Taxation of Minister’s Income

Preparing a ster’s tax return can prove a challenge for everyone involved: The ster who must keep records, the church secretary who prepares the W2 for, the church leaders who determines ster compensation, and the tax professional who prepares the return and advises for the future.

My goal in this column is to help sters prepare for next tax season and to enlighten church leaders about how the IRS taxes their ster’s compensation.

According to the IRS, a ster is an individual who is “duly ordained, commissioned or licensed by a religious body titng a church or church denomination.”
To be idered a ster for tax purposes, these individuals must be hired by a church or religious organization to perf religious des.

Practicing sters are idered “dual-status” taxpayers. They are employees of the church for federal income tax purposes but tred as being self-employed when deterng Social Security and Medicare taxes, unless they are exempt from these taxes.

To be exempt, a ster must have taken a vow of poverty as a member of their religious order, or filed for an exemption. sters can file for this exemption (using F 4361) if they, cientiously or as a matter of religious principle, are opposed to receiving public insurance payments.

Salaries that a church pays to its ster are idered wages the church must report each year on f W2 (social security and Medicare boxes will be blank). Payments a ster receives directly from individuals (for weddings, for example) are idered self-employment income. Payments called “gifts” or offerings are also income if the ster perfor a service for it.
In fact, the difference between a “gift” and earnings is often misunderstood. Money is only idered a gift when the giver has not received and does not expect to receive anything from the ster in return, such as a sermon, a wedding, or a song.

In other words, if any service was perfed in exchange for the “gift,” it is taxable income to the ster.
sters can receive a parsonage (housing) allowance that is not subject to income tax. Like wages and “gifts,” however, the allowance is subject to self-employment tax if the ster is not exempt. A parsonage allowance is the rental value (including lities) of a home provided by the church, or cash paid directly to a properly ordained or licensed ster to rent or purchase a home (including lities, taxes and insurance). If a home is provided by the church, the amount excluded from income cannot exceed its fair rental value.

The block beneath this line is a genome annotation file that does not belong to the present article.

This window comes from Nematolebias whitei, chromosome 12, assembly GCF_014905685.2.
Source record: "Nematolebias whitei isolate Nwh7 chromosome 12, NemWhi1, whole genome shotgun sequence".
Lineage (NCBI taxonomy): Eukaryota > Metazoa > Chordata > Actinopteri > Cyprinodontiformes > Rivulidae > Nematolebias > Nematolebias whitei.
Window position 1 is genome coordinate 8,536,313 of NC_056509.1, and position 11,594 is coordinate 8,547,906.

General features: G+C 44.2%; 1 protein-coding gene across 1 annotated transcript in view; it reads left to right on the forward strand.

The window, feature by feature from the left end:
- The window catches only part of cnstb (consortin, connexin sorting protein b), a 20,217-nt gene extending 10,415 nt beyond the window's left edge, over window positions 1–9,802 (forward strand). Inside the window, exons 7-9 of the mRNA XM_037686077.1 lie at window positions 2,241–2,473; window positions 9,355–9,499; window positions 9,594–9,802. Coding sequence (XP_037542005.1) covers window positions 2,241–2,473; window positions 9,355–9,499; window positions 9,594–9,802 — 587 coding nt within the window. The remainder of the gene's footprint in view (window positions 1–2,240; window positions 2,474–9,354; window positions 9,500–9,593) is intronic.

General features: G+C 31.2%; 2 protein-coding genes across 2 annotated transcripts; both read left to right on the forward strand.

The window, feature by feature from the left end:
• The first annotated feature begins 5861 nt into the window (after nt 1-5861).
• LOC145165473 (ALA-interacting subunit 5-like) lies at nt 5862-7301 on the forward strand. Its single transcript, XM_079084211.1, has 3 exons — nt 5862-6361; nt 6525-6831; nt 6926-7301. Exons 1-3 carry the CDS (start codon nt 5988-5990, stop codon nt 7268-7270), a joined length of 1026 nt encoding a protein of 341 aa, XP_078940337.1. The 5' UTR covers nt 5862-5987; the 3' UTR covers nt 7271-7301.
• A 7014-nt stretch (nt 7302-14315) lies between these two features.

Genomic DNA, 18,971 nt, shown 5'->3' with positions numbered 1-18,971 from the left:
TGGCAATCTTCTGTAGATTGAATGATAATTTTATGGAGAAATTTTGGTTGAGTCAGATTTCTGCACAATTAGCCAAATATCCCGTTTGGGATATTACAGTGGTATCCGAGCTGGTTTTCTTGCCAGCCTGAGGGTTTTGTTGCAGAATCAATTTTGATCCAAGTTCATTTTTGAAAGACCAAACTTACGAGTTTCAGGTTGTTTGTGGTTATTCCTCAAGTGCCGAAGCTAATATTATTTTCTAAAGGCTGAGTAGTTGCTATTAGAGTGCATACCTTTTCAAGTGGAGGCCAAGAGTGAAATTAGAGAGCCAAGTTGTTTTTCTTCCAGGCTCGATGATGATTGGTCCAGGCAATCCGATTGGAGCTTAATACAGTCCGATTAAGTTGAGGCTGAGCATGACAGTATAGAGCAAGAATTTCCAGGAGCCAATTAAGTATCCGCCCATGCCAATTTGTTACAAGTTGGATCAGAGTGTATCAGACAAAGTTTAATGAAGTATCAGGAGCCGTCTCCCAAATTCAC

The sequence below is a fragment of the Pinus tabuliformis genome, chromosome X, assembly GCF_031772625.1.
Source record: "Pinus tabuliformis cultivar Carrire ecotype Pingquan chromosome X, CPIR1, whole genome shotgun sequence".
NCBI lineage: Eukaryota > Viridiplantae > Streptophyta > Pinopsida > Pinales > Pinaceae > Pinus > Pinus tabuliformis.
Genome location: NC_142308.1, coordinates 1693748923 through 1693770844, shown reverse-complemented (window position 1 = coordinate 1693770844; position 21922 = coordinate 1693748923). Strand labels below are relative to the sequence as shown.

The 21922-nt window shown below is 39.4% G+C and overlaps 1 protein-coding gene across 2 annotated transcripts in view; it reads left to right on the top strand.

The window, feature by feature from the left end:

If the ster receives a housing allowance in the f of cash, only the actual cost of housing can be excluded from income. The non-taxable housing allowance must be the lowest of one of the following: 1) Fair rental value plus other costs such as lities; 2) The amount of the allowance; or 3) Actual amounts paid for housing (mortgage payments or rent, lities, taxes, insurance, repairs, maintenance and furnishings).

sters can deduct s they incur in the perfance of their des. A ster who is not paid can deduct these s as a charitable contribon.
A paid ster, however, must deduct his or her employment-related s as a misaneous itemized deduction. s incurred in the crion of business income (such as weddings) would be deducted on C. Furthermore, a paid ster who also receives tax-free income (such as a parsonage allowance) must reduce these s by the percentage of total income that was tax free.

The stry certainly has its rewards. It also has its challenges. One challenge arrives each year around tax time. In this article I was only able to highlight a few of the complexities impacting a ster’s tax return.

If you find yourself confused by these complexities, please ult a tax professional such as an Enrolled Agent.

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